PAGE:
We played Jeopardy in my house a little different than other families. Instead of the traditional board-game version, we shook things up a bit—we raided our game of Laser Tag and used the guns to shoot the TV. First shot won, followed by a yelled answer in a crazy attempt to beat the on-screen contestants. For these memories alone, I’m grateful that Merv Griffin saw fit to import Alex Trebek into American living rooms. However, even more than the memories, I credit Jeopardy with sparking my eclectic knowledge collecting.
The more random or weird the information, the more excited I was to collect it. Jeopardy eventually went from being the reason to the excuse for why I collected chains of unrelated facts. Those facts, not too surprisingly, have come in handy for things like making first date conversation and writing blog posts. My fond memories of Jeopardy aside, I also admired Griffin for his lifelong success. Well-known for his long-running talk show, Griffin expanded his reach by developing and later selling both Jeopardy and Wheel of Fortune, along with investments into real estate. (Link to full NYT’s piece.)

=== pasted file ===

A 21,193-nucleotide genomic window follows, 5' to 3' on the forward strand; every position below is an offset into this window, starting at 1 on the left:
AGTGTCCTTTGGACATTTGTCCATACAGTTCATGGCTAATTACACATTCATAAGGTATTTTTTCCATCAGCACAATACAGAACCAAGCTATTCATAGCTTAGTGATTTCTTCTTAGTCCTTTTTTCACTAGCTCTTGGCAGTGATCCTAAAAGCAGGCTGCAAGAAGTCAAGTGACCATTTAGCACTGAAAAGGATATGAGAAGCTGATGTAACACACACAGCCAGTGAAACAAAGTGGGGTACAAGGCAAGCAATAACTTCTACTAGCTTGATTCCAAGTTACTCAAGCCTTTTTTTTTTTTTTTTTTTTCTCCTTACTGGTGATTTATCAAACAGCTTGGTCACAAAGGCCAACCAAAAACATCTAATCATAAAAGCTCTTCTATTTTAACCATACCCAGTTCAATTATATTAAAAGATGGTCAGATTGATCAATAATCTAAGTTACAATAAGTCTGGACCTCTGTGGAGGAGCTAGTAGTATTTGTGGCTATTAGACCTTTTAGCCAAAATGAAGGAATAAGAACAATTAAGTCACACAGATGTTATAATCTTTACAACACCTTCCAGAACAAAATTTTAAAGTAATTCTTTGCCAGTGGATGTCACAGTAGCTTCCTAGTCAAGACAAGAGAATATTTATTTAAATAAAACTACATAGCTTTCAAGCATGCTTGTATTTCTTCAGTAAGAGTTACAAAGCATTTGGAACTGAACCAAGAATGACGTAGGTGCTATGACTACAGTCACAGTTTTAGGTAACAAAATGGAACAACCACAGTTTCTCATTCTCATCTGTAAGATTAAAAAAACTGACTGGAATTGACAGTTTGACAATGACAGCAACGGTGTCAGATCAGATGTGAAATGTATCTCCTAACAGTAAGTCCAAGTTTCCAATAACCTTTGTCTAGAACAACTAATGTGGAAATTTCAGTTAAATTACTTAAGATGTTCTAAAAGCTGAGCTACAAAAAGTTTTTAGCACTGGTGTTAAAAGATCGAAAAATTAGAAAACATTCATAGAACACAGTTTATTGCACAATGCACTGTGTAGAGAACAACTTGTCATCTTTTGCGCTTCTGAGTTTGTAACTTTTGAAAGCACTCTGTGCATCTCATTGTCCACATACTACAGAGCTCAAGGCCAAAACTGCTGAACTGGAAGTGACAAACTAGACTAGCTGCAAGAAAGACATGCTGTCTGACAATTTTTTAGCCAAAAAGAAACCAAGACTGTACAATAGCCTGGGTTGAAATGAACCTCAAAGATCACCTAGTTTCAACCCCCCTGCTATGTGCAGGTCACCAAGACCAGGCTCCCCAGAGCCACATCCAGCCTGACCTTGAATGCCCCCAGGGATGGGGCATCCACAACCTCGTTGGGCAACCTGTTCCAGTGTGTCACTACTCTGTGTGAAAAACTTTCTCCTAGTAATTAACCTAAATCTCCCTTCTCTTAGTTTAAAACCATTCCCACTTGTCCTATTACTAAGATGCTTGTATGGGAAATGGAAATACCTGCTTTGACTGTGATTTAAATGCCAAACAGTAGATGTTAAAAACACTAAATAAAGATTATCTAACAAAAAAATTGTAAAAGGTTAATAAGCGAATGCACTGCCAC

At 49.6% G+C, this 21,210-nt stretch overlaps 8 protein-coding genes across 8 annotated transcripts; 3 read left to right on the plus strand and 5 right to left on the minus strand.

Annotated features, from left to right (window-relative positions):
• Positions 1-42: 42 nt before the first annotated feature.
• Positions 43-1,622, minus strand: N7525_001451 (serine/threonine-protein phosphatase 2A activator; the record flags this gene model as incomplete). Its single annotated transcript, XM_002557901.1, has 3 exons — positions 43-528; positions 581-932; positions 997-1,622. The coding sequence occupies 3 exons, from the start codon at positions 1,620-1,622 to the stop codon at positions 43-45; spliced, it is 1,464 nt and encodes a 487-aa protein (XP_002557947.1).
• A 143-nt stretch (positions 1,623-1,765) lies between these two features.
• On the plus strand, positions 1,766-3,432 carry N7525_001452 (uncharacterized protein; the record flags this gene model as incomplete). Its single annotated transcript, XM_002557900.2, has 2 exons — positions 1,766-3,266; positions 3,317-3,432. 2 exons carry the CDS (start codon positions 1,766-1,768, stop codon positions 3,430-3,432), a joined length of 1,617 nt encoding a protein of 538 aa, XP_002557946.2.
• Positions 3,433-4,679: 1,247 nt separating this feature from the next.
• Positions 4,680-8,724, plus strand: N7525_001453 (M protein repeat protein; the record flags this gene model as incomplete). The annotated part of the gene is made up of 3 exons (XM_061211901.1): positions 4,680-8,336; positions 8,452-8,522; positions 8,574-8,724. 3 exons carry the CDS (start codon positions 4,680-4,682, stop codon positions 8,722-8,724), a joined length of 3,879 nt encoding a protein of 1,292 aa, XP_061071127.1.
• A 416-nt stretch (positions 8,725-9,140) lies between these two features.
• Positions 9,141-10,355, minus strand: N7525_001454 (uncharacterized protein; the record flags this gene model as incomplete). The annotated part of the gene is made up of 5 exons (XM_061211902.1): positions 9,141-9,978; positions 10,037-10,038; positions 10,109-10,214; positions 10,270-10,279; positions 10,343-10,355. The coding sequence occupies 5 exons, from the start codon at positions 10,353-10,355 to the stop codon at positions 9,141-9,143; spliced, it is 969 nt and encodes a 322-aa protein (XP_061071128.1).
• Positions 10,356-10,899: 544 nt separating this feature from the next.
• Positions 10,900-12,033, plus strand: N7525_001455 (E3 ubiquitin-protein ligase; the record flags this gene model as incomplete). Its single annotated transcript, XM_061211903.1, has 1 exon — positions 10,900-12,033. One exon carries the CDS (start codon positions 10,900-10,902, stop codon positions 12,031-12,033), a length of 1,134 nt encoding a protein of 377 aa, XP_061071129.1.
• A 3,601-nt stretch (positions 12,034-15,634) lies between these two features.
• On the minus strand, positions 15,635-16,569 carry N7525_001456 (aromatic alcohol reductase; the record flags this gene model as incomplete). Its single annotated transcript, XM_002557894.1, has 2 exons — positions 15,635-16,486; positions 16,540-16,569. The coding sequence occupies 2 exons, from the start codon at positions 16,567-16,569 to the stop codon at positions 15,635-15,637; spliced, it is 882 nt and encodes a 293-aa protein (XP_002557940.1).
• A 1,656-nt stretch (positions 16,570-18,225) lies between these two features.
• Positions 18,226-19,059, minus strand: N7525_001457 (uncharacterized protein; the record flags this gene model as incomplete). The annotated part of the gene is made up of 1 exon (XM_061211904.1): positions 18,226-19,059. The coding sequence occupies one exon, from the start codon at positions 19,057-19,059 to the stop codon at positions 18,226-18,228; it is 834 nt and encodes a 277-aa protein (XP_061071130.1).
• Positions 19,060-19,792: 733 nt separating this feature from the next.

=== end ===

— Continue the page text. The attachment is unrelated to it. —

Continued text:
Griffin’s death this past weekend reminded me of something he said about promises, “If you make the customer a promise…make sure you deliver it.” (link) Based on his success, I’d venture to say he followed his own advice. Experience has shown that promises can be difficult for companies to fulfill. Companies like JetBlue have created a “customer bill of rights” after ugly public events. After announcing its intention to merge with Sirius Radio, XM Radio issued a customer promise. What if XM just delivered what its customers expected and paid for? Does that really require a published customer promise?
A door open for business, virtual or real, represents a promise that companies can’t take back, a promise to meet customers’ expectations. While I laud the idea that companies acknowledge they’ve made customers promises, it still feels a bit like lip service. And the words don’t matter if they aren’t backed up by action. What happened the last time you said, “I promise?” Did you follow through? If not, why?
The words, “I promise,” have been treated casually for a long time and meant more during the days that people did handshake deals versus calling in the attorneys. Maybe we ought to asks ourselves why we’re more concerned now with what happens before the deal rather than after. I believe companies would be required to issue fewer customer promises if they just did what they promised from the beginning rather than cleaning up the mess left behind.